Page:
There are some members of your family that you know from a young age. You know that they are gone, though you might not understand the full meaning for a long time. They're there in the background. In pictures. In stories. In the stories that aren't told, too. And as a genealogist, when you start your research, you come to know some of these people very well.
For me, my great grandfather Alex Hillinger was one of these people. Not only did I never meet him, but he was even gone before my father was born. My father was named for him, though. His name is a variation on Alex's birth name, Elias. So my father grew up knowing he was named for this grandfather, though never believing it, because his name was nothing like Alex. It is only recently since I have been digging deeper into Alex's past that we have learned that was his name, that he and I truly understood where his name truly came from.
My great grandfather was born Elias Seneft in 1883 in a small country in Eastern Europe known as Galicia. Galicia no longer exists, but at the time, it was part of the Austrio-Hungarian Empire. The country was located in what is now southern Poland and western Ukraine. The locals called the country "Naked and hungry land," which gives you an idea of what it was like to live there at the time. It was especially difficult to be Jewish there at the time. Many Jewish people had settled there over the centuries, and like everywhere else they lived in Europe, they were despised and reviled. And this anger led to pograms throughout the greater Eastern European area, anywhere Jews lived.
|Alex's father, Leon Seneft|
The family's names are odd to me, as they are all such English names. However, now that I know Alex's true name was Elias, I have to believe that the childrens' names at the very least are anglicized versions of their birth names. I'm still unsure of Leon's name, but Mindel's is definitely a Hebrew name, at the very least. I have some suspicions on what the childrens' birth names might be, but no certainty at this time.
|Photos of Alex Seneft at Camp Douglas|
Shortly after Mindel's death, World War I began, and Leon and Mindel's children began to leave England. Germans were not welcome in England once the war began, and my great grandfather was hit the hardest by this. Jack left and moved to America, soon followed by Annie, then Jennie. Alex and their other brother remained in England, and one or both of them were sent to a camp for enemy aliens, that is to say, Germans. My grandfather said that his father was sent to a place called Camp Douglas on the Isle of Man. It was a summer resort, so it was fairly well apportioned, though there was a separate area set aside from the camp for the Jews to stay in, as no one wanted to live with them nearby. We have a few photos of Alex's time in the camp, but no absolute dates for when he was there, as all English records for the camps were destroyed in World War II bombings. We do know that he was there until the end of the war, and that after the war, he was expelled from England because he was still considered an enemy alien. Because of this, Alex ended up making his way to Frankfurt.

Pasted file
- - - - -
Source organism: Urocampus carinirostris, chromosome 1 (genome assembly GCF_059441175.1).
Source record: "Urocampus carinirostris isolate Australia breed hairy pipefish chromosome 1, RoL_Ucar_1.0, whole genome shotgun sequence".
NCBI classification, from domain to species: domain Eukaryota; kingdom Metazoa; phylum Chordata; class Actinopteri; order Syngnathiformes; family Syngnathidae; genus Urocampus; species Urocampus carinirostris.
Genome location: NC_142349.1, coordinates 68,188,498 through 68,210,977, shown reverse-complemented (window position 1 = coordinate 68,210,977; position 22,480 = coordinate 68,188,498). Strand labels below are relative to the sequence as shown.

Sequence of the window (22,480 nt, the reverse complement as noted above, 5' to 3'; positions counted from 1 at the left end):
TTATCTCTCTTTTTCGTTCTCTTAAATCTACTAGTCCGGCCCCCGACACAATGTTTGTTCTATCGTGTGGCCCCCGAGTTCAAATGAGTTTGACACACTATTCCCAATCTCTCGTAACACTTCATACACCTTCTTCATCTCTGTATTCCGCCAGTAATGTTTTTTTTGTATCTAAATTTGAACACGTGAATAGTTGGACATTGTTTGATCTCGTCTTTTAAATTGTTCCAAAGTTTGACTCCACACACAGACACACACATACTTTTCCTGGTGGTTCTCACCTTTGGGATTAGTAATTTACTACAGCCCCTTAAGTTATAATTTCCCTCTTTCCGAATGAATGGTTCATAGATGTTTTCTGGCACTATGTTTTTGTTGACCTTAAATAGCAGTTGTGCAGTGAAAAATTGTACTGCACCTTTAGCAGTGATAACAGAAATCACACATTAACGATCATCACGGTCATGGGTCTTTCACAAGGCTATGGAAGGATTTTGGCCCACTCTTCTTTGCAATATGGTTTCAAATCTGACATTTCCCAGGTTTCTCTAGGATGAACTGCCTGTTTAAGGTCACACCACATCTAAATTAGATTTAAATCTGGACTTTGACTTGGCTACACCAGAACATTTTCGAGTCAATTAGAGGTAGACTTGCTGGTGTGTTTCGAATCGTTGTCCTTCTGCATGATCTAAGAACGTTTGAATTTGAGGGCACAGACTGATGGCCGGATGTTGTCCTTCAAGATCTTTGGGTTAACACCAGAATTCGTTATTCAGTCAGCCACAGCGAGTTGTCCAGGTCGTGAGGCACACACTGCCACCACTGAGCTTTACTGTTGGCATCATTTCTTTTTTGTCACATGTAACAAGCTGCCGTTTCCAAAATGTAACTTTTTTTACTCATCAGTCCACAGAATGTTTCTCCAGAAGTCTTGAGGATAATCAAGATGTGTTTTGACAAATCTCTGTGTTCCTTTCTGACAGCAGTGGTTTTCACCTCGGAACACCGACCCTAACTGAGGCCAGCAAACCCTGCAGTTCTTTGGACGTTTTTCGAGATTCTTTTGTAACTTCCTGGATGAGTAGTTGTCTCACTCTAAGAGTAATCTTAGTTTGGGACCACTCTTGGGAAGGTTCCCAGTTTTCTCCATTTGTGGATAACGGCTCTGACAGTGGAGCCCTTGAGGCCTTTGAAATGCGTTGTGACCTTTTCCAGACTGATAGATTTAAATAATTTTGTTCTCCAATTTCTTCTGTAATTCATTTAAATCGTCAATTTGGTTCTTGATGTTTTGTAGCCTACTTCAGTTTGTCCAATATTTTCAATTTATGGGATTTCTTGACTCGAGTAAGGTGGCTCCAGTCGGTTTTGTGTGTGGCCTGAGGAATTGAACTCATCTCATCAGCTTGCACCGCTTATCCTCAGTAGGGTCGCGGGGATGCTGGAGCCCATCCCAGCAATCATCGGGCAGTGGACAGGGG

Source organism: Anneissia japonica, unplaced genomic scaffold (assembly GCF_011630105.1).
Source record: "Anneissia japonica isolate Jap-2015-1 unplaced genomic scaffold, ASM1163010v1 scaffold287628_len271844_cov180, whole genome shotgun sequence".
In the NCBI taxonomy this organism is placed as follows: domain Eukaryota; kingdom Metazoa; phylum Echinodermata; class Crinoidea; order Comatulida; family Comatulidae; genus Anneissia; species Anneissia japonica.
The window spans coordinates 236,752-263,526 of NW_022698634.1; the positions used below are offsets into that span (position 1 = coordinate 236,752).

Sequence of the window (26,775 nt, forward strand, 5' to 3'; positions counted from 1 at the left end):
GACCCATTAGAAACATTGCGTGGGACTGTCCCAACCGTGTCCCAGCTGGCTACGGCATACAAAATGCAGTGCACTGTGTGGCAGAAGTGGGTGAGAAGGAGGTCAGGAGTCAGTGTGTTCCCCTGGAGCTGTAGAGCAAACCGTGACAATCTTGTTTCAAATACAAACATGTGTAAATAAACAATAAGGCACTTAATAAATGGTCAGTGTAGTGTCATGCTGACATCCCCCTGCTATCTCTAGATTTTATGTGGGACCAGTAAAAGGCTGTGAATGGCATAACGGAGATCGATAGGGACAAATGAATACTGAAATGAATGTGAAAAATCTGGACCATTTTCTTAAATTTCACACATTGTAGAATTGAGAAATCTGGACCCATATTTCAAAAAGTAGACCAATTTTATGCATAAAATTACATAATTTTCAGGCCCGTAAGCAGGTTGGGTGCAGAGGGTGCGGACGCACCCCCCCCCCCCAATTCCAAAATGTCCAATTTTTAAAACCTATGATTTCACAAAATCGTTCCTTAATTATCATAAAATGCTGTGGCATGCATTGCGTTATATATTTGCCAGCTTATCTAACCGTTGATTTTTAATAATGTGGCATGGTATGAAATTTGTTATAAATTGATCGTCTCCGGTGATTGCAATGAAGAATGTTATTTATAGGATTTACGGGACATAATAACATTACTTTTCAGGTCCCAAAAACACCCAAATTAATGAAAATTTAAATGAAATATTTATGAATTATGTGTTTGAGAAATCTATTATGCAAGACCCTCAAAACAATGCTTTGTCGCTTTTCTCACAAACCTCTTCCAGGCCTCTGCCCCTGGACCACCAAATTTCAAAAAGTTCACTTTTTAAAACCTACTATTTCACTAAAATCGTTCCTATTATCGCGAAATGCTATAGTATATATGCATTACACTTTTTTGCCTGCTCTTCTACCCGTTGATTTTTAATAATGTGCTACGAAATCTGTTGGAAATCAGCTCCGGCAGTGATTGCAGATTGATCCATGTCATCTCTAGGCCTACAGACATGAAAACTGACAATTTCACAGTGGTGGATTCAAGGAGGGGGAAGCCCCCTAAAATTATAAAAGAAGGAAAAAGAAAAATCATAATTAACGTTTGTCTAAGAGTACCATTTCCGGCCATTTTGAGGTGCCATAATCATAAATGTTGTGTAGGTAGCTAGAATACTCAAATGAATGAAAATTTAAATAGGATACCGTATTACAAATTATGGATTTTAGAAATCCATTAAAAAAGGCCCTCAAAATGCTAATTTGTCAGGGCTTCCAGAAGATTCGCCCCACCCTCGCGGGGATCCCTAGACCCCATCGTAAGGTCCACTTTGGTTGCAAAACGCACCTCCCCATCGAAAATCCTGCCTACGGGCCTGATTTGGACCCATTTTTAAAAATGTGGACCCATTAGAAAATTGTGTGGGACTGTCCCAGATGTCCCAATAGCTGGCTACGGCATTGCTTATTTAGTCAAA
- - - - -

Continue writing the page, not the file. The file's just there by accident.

This is where my knowledge of my family truly begins, and where my major records begin to appear. I have a few scattered records of Alex's family, but most of the records for this branch of my family came from the family book about Alex and his wife's family, and from the records of their journey to America and their time there. So for me, my family's story truly begins with my great grandparents coming to Frankfurt.
When Alex first arrived in the country, he was going by the name of Alex or Elias Seneft. However, shortly after his arrival, he was told by an official that it could not be his legal name, as his parents had married in a Jewish ceremony, not a civil one, and therefore they considered his parent's marriage invalid. This meant that his legal name by German standards was Elias Hilinger. After that time, Alex never used the surname Seneft again.
|Dora Kresch and her sister Minna|
|Alex and Dora's wedding invitation|
Alex and Dora ran a string of businesses, but growing tensions in Germany riled up by the Nazi party soon caused each of them to fail. By their youngest child's first birthday, Alex knew it was time to leave. When his final business failed, Alex arranged for his family to move to Paris so that he could try for a visa to the US, where his brother and at least one of his sisters still lived. They moved to Paris in 1933 and stayed there for about a year while Alex arranged for the family's passage. In August of 1934, they arrived at Ellis Island under the slight name change of Hillinger, which the family still uses today. There they proceeded to wait for a family member to come and vouch for them. He never did. Luckily, a neighbor from Frankfurt saw them and recognized them, vouching for them so that they were allowed to enter the country.
|The Hilinger family in Germany ca 1932|
|Alex and Dora with their first grandchild|
|Alex and Dora with her sister Minna at their daughter's wedding|